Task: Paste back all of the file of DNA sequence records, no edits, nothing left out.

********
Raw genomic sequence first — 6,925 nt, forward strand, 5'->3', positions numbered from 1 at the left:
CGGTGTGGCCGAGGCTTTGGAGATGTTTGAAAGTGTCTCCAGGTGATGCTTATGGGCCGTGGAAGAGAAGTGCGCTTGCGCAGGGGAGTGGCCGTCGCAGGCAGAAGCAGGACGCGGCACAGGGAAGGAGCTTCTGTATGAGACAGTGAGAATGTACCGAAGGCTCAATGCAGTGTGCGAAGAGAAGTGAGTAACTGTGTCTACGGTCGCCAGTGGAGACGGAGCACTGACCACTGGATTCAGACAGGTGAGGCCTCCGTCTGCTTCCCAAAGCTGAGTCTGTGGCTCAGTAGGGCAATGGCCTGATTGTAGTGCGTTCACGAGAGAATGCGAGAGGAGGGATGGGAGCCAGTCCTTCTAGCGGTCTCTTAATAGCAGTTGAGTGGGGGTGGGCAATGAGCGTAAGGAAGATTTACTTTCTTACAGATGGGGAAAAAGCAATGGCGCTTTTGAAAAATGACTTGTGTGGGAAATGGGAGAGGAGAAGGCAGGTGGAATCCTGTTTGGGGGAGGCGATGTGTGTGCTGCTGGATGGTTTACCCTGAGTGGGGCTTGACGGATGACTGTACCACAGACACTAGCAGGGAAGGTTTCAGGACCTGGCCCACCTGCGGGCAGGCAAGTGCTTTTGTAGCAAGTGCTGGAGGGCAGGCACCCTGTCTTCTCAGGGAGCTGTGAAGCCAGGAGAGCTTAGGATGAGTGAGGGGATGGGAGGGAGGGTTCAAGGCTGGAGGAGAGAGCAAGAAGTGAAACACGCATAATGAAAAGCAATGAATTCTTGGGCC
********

Raw genomic sequence first — 6,925 nt, forward strand, 5'->3', positions numbered from 1 at the left:
CGGTGTGGCCGAGGCTTTGGAGATGTTTGAAAGTGTCTCCAGGTGATGCTTATGGGCCGTGGAAGAGAAGTGCGCTTGCGCAGGGGAGTGGCCGTCGCAGGCAGAAGCAGGACGCGGCACAGGGAAGGAGCTTCTGTATGAGACAGTGAGAATGTACCGAAGGCTCAATGCAGTGTGCGAAGAGAAGTGAGTAACTGTGTCTACGGTCGCCAGTGGAGACGGAGCACTGACCACTGGATTCAGACAGGTGAGGCCTCCGTCTGCTTCCCAAAGCTGAGTCTGTGGCTCAGTAGGGCAATGGCCTGATTGTAGTGCGTTCACGAGAGAATGCGAGAGGAGGGATGGGAGCCAGTCCTTCTAGCGGTCTCTTAATAGCAGTTGAGTGGGGGTGGGCAATGAGCGTAAGGAAGATTTACTTTCTTACAGATGGGGAAAAAGCAATGGCGCTTTTGAAAAATGACTTGTGTGGGAAATGGGAGAGGAGAAGGCAGGTGGAATCCTGTTTGGGGGAGGCGATGTGTGTGCTGCTGGATGGTTTACCCTGAGTGGGGCTTGACGGATGACTGTACCACAGACACTAGCAGGGAAGGTTTCAGGACCTGGCCCACCTGCGGGCAGGCAAGTGCTTTTGTAGCAAGTGCTGGAGGGCAGGCACCCTGTCTTCTCAGGGAGCTGTGAAGCCAGGAGAGCTTAGGATGAGTGAGGGGATGGGAGGGAGGGTTCAAGGCTGGAGGAGAGAGCAAGAAGTGAAACACGCATAATGAAAAGCAATGAATTCTTGGGCC